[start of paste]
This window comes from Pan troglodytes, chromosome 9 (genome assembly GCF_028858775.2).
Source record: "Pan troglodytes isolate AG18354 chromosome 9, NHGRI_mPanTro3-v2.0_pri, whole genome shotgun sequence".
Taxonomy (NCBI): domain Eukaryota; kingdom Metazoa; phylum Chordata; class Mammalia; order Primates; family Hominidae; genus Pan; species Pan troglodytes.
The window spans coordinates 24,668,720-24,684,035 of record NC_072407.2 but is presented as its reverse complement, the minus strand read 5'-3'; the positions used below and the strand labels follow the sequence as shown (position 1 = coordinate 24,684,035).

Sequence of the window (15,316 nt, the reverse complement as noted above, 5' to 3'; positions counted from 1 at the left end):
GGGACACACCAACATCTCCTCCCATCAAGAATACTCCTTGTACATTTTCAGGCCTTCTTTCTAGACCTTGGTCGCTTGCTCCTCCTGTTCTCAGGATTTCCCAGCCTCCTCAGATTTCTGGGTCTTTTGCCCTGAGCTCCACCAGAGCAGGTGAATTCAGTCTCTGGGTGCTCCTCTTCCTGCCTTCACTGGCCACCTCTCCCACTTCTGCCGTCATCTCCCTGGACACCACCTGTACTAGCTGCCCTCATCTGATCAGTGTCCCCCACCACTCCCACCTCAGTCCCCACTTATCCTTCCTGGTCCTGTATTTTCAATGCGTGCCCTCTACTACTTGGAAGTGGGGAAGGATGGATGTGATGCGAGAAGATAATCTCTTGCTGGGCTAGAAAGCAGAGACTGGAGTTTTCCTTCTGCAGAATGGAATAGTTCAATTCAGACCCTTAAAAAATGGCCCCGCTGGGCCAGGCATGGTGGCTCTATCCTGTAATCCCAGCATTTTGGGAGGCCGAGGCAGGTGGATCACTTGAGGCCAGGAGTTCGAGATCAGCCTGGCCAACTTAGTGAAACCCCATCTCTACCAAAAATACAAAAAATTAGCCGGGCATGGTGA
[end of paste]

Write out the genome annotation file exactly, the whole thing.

This window comes from Pan troglodytes, chromosome 9 (genome assembly GCF_028858775.2).
Source record: "Pan troglodytes isolate AG18354 chromosome 9, NHGRI_mPanTro3-v2.0_pri, whole genome shotgun sequence".
Taxonomy (NCBI): domain Eukaryota; kingdom Metazoa; phylum Chordata; class Mammalia; order Primates; family Hominidae; genus Pan; species Pan troglodytes.
The window spans coordinates 24,668,720-24,684,035 of record NC_072407.2 but is presented as its reverse complement, the minus strand read 5'-3'; the positions used below and the strand labels follow the sequence as shown (position 1 = coordinate 24,684,035).

Sequence of the window (15,316 nt, the reverse complement as noted above, 5' to 3'; positions counted from 1 at the left end):
GGGACACACCAACATCTCCTCCCATCAAGAATACTCCTTGTACATTTTCAGGCCTTCTTTCTAGACCTTGGTCGCTTGCTCCTCCTGTTCTCAGGATTTCCCAGCCTCCTCAGATTTCTGGGTCTTTTGCCCTGAGCTCCACCAGAGCAGGTGAATTCAGTCTCTGGGTGCTCCTCTTCCTGCCTTCACTGGCCACCTCTCCCACTTCTGCCGTCATCTCCCTGGACACCACCTGTACTAGCTGCCCTCATCTGATCAGTGTCCCCCACCACTCCCACCTCAGTCCCCACTTATCCTTCCTGGTCCTGTATTTTCAATGCGTGCCCTCTACTACTTGGAAGTGGGGAAGGATGGATGTGATGCGAGAAGATAATCTCTTGCTGGGCTAGAAAGCAGAGACTGGAGTTTTCCTTCTGCAGAATGGAATAGTTCAATTCAGACCCTTAAAAAATGGCCCCGCTGGGCCAGGCATGGTGGCTCTATCCTGTAATCCCAGCATTTTGGGAGGCCGAGGCAGGTGGATCACTTGAGGCCAGGAGTTCGAGATCAGCCTGGCCAACTTAGTGAAACCCCATCTCTACCAAAAATACAAAAAATTAGCCGGGCATGGTGA